OXB’s partnership with Sanofi through its deal with Bioverativ is ongoing and unaffected. In March 2018, OXB signed a partnership deal with Bioverativ (acquired by Sanofi for $11.6bn in early 2018) to develop in vivo gene therapies for haemophilia A (Factor VIII deficiency) and haemophilia B (Factor IX deficiency). OXB received $5m on the closure of the deal and is entitled to up to $100m in revenue from product development, regulatory and sales milestones, in addition to undisclosed royalties. Bioverativ’s gene therapies are in preclinical trials, and Sanofi has recently communicated it expects both assets to move into the clinic in 2022. Our model assumes these gene therapies could launch in 2026 (from 2025), with accelerated approval after completing Phase II trials. We believe the focus on LVV may prove an advantage as durability of effect of gene therapies in haemophilia has been in the spotlight, given cost per treatment.

We note that in August 2020 competitor BioMarin received a complete response letter from the FDA for its AAV gene therapy valoctocogene roxaparvovec (BMN 270) for haemophilia A. Notably BioMarin states the FDA have introduced a new recommendation for two years follow-up data from the ongoing Phase III (BMN 270-301) study to provide substantial evidence of a durable effect using annualised bleeding rate as the primary endpoint. BioMarin presented four-year follow-up data from the ongoing Phase I/II study at the World Federation of Hemophilia virtual summit in June. All patients had severe haemophilia prior to treatment (defined as Factor VIII activity ≤ 1IU/dL). Although 86% of patients in the high dose cohort (n=7 at 6e13vg/kg dose) were bleed-free at four years, the mean Factor VIII activity level consistently decreased year-on-year (year 1: 64.3IU/dL, year 2: 36.4 IU/dL, year 3: 32.7IU/dL, year 4: 24.2IU/dL) as measured by the CS assay. This clearly raises durability questions around whether the Factor VIII activity may drop to a point where it no longer provides protection from bleeds, a serious concern for a treatment that could cost $2–3m.

Product candidates being developed by Bioverativ and OXB could gain significant market share if they are able to improve on the AAV products in development. Although cell turnover in the liver is slow, LVVs may have a potential advantage as they integrate into the host cell genome and the target gene is therefore maintained as cells divide, potentially increasing durability.

Haemophilia A and B are indications with significant patient populations. Haemophilia A is approximately four times as common as B and is estimated to occur in approximately one in every 5,000 male births. Worldwide incidence is currently estimated to be approximately 400,000 cases. The gene therapies that OXB and Bioverativ are developing would encode for either Factor VIII (if addressing haemophilia A) or Factor IX (if addressing haemophilia B). LVVs that carry the appropriate genes would be injected into a patient either systemically or directly into the liver. These vectors would then insert the specific gene into the appropriate cells in the liver, such that they are able to produce Factor VIII or IX proteins. To address the liver would require huge quantities of vector; as such, we expect that in order to meet both the large patient numbers and large individual doses, OXB would need to use bioreactors in combination with its other proprietary technologies such as its Transgene Repression in Vector Production (TRiP) system, SecNuc technology and LentiStable cell lines that provide improved vector yields and scalable, cost-effective manufacturing. Due to the requirement to utilise OXB’s proprietary technologies to deliver gene therapies on this scale, we forecast that OXB is likely to receive a higher royalty rate than it receives from products that require smaller vector quantities, eg Kymriah in pALL or DLBCL.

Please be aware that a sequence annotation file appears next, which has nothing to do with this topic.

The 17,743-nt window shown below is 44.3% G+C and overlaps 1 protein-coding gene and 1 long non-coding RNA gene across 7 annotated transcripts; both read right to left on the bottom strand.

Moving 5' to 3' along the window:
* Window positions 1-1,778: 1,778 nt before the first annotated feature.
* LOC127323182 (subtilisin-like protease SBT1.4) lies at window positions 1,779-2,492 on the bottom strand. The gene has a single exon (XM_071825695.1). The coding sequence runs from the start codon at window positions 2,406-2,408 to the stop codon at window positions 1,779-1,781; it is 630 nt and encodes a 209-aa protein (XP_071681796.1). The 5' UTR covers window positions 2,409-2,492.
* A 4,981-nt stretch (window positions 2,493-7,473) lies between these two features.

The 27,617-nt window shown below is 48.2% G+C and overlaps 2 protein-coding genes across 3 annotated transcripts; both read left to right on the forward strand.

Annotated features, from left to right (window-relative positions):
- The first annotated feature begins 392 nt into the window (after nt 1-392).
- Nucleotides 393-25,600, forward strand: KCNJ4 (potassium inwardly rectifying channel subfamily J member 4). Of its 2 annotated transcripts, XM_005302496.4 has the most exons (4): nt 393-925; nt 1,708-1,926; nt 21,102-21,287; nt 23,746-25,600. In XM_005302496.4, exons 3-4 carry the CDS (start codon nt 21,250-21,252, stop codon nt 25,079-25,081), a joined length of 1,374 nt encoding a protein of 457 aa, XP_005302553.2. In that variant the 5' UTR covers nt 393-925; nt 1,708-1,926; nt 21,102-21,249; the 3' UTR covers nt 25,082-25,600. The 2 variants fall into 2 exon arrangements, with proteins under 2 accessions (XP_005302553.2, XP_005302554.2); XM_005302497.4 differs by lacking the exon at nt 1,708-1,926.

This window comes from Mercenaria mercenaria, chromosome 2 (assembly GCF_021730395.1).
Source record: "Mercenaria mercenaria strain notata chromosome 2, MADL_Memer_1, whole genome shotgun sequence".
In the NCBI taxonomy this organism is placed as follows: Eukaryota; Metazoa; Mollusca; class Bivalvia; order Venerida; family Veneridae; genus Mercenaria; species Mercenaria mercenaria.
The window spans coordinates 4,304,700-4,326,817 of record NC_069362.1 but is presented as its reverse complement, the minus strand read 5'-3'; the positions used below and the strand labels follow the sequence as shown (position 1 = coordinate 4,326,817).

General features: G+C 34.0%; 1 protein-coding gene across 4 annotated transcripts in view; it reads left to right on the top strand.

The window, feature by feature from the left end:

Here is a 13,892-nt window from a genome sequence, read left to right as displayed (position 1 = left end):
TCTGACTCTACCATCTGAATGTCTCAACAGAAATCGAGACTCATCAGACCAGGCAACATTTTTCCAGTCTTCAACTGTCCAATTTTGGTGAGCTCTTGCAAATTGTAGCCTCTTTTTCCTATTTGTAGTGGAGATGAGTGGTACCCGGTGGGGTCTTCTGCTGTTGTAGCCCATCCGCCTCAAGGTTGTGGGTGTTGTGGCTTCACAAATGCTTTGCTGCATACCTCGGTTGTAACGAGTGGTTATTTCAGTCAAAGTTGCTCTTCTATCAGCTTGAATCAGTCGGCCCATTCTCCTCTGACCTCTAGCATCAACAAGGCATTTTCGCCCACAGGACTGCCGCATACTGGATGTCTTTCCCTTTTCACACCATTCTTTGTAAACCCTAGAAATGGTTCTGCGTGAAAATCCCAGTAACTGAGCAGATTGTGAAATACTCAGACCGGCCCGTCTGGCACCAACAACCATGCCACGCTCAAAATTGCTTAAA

Currently, patients with haemophilia are treated directly with the missing clotting factors by regular injections. This is a multi-billion-dollar market, with global sales from both haemophilia A and B drugs totalling approximately $11.1bn in 2019 (source: EvaluatePharma).

Gene therapeutics portfolio coming of age

OXB has completed a review of its internal pipeline and now has five internally generated assets that are in preclinical development (Exhibit 4) and one out-licensed product in Phase I/II. OXB-302 (CAR-T 5T4) remains the priority candidate in preparation to enter clinical-stage testing in the next 12 to 18 months and work on OXB-201 (wet age-related macular degeneration (AMD)) and OXB-202 (corneal graft rejection) has been discontinued. OXB-203 takes over from its predecessor OXB-201 for wet AMD, preclinical work on OXB-204 (Leber’s congenital amaurosis variant 10 (LCA10)) and OXB-103 (amyotrophic lateral sclerosis (ALS)) is continuing, and a new preclinical programme, OXB-401 (liver indication), has been initiated. Management is targeting the spin-out/out-license of one in-house product candidate during 2020. We note that gene therapies that target neurological or ophthalmological indications remain highly attractive, often due to the significant unmet need. The out-licence agreement achieved with Axovant for AXO-Lenti-PD (previously known as OXB-101) demonstrates the scale of economic terms reached previously, although we note the unmet need and large patient population in PD as the driver for the large deal terms.

Exhibit 4: OXB’s proprietary pipeline

Product

Indication (area)

Stage of development

Notes

OXB-302

Multiple haematological and solid tumours (oncology)

Preclinical